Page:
"Hey, don't knock the flying robots, I'd take one of those," Sam said, squinting at the winged man. "Flying robots are cool."

Now Tony was looking at Sam speculatively. And Natasha winked.

"So what's this one all about," Sam asked, gesturing at another simulation.

"Natasha figured it out in half a minute," Tony said.

Oh, it was like that, was it? Sam stared at the simulation, his mind racing. "You're designing a new kind of enemy," Sam said slowly.

"No, I'm designing a new kind of team," Tony said, slamming the conversational ball back like he was playing ping pong at the Olympic level.

Sam hesitated.

Natasha frowned. "So, you don't think the old kind of team is good enough?"

Tony started flipping some kind of control interface this way and that, faster than Sam could ever hope to follow. "I didn't say that. But..."

A thought occurred to Sam. "Hey! Is that what that flying robot was for? Was it gathering information about the team?"

"No! I have plenty of information already. But--" Tony fell into a reverie, his hand twitching across the controls of the simulation. Then he stopped entering data and his eyes fixed on Sam like Sam was a problem he was trying to solve. It was a little unnerving.

"Is that why Captain America punched my robot?" Tony Stark said. "To keep me from recording the team?"

"I think Steve punched your robot because it was annoying him," Natasha said.

But Sam said, being honest, "Maybe. I mean, look at that." He gestured toward a simulation that was currently displaying Ultrons. "It can't steal information that's not on the network."

"Luddite," Tony said.

Sam shrugged.

"This is what happens when you give influence to someone who was born in 1918," Tony complained. "It spreads."

A complex movement though several levels of controls, and Sam found himself standing in the middle of a simulation. He looked around and there was destruction all around him, and when he looked up, there was an arrow above him and a rotating sign that said "Captain America Was Here."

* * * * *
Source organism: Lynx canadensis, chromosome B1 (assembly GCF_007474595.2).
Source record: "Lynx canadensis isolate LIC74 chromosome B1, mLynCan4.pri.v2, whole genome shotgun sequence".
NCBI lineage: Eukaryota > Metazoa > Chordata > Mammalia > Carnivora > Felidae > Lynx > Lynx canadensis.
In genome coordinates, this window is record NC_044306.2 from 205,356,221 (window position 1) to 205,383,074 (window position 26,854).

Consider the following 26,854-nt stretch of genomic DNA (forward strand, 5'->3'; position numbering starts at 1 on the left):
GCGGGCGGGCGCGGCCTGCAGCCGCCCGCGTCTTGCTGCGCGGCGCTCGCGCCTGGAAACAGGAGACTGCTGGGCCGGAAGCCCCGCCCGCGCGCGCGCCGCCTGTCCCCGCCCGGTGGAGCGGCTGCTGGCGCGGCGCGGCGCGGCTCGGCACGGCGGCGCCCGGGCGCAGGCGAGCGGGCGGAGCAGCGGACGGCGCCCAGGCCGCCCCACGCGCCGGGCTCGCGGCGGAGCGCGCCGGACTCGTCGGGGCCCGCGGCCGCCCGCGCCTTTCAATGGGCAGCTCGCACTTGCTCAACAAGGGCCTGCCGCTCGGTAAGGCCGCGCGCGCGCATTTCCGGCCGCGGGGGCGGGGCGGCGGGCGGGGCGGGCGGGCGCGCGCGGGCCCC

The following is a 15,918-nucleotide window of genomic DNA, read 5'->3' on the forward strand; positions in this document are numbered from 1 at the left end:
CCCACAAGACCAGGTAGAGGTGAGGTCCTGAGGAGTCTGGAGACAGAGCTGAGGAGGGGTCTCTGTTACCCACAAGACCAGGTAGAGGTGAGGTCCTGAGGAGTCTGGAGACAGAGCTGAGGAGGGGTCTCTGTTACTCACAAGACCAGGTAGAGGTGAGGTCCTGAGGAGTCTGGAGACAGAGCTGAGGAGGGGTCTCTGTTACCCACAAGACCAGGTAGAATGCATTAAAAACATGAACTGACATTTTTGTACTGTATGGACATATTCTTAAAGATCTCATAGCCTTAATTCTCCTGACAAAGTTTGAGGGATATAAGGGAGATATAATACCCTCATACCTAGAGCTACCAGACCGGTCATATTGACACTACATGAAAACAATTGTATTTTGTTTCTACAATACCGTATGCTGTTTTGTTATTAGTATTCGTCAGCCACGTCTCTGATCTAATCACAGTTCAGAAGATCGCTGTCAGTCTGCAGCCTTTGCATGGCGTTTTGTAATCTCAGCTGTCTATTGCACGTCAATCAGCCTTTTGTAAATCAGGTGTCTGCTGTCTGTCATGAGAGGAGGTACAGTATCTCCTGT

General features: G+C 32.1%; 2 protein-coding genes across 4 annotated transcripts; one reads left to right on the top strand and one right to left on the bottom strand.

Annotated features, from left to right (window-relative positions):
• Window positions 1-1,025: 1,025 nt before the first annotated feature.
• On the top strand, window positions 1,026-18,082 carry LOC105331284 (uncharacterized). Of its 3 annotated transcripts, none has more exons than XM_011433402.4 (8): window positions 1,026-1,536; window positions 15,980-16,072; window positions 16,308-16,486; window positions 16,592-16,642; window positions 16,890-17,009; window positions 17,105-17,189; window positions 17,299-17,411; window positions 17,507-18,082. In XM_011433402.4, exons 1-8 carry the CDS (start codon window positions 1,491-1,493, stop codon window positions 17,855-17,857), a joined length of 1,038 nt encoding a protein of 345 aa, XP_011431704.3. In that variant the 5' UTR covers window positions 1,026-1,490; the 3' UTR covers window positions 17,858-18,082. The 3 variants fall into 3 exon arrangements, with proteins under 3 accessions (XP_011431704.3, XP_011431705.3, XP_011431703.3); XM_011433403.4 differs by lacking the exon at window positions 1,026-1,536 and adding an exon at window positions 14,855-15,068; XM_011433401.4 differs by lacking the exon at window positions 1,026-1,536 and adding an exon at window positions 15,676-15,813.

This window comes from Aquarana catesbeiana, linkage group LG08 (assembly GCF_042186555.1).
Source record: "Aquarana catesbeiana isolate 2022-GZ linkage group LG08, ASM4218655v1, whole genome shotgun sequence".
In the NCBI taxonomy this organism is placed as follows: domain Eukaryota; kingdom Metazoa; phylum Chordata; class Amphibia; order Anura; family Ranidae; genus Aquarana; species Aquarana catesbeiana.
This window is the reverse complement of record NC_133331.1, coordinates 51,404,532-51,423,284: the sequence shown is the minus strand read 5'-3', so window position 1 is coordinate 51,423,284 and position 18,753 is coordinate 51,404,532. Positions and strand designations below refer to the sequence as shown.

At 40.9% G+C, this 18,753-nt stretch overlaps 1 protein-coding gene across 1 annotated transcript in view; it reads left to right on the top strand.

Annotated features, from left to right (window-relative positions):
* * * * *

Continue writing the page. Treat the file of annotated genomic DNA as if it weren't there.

"Tony," Natasha scolded.

"I'm just saying what I think," Sam said, backing away. The edge of the simulation had to be here somewhere, but all he could see was walls surrounding him, and the flash of an enemy ducking around a corner.

"What I think," Sam repeated. "I just wanted to watch a movie, and now I'm stuck in...in a news video from a few years ago. Tell me how this happened?"

Natasha cut in. "Tony's trying to be convincing. And failing."

"Hey!"

"He hasn't yet realized the first law of convincing: you need to listen. Like Steve does."

"Do I need to get you a sign too? Captain America was--"

"Tony. Can I ask you something? Do you trust Steve?"

The silence was very thick.

"We all know who he is," Natasha said.

"Do we?" Tony said softly.

"We do if we listen."

An illusionary Chitauri dropped out of the sky right in front of Sam and he couldn't help it -- he yelped and ducked. When he looked up, the simulation was fading, revealing Tony Stark, who was looking at Sam with a very strange expression on his face.

Sam noticed the robot from earlier sitting on the floor just before he ran into it, stepping forward. "Oh, didn't see that. Does it still work?" He picked it up, tapping at the dent and then turning it over to glance -- carefully, that thing was a little like a loaded weapon -- at the repulsor that had kept it up before. "Is it out of power?"

"Tell me about what you'd do if you had a robot that could fly," Tony said. He glanced at Natasha, then back to Sam. "I'm listening."

 

"He's going to tell the bridge story again," Tony complained. "I know he is. He's got that look on his face that says Captain America is the solution to all our problems."

James Rhodes was still a little surprised to find himself at a Stark dinner party. He tugged at his tie and glanced around again. Pre-dinner drinks of the rich and famous... His gaze snagged on one of the other guests standing near Howard Stark.

"Tony, is that General Stone?"

Tony barely glanced up, then shrugged. "I can't believe he's going to tell that story again."

"Tony, this is important."

Tony gave a sulky look, and then nodded. "I think so."

"Wow," Rhodey said. "This is not what I was expecting when you said boring event." He found himself drifting in that direction. General Stone was one of his heroes. He wasn't exactly thinking of meeting him, just being in his General vicinity was more than he'd ever expected.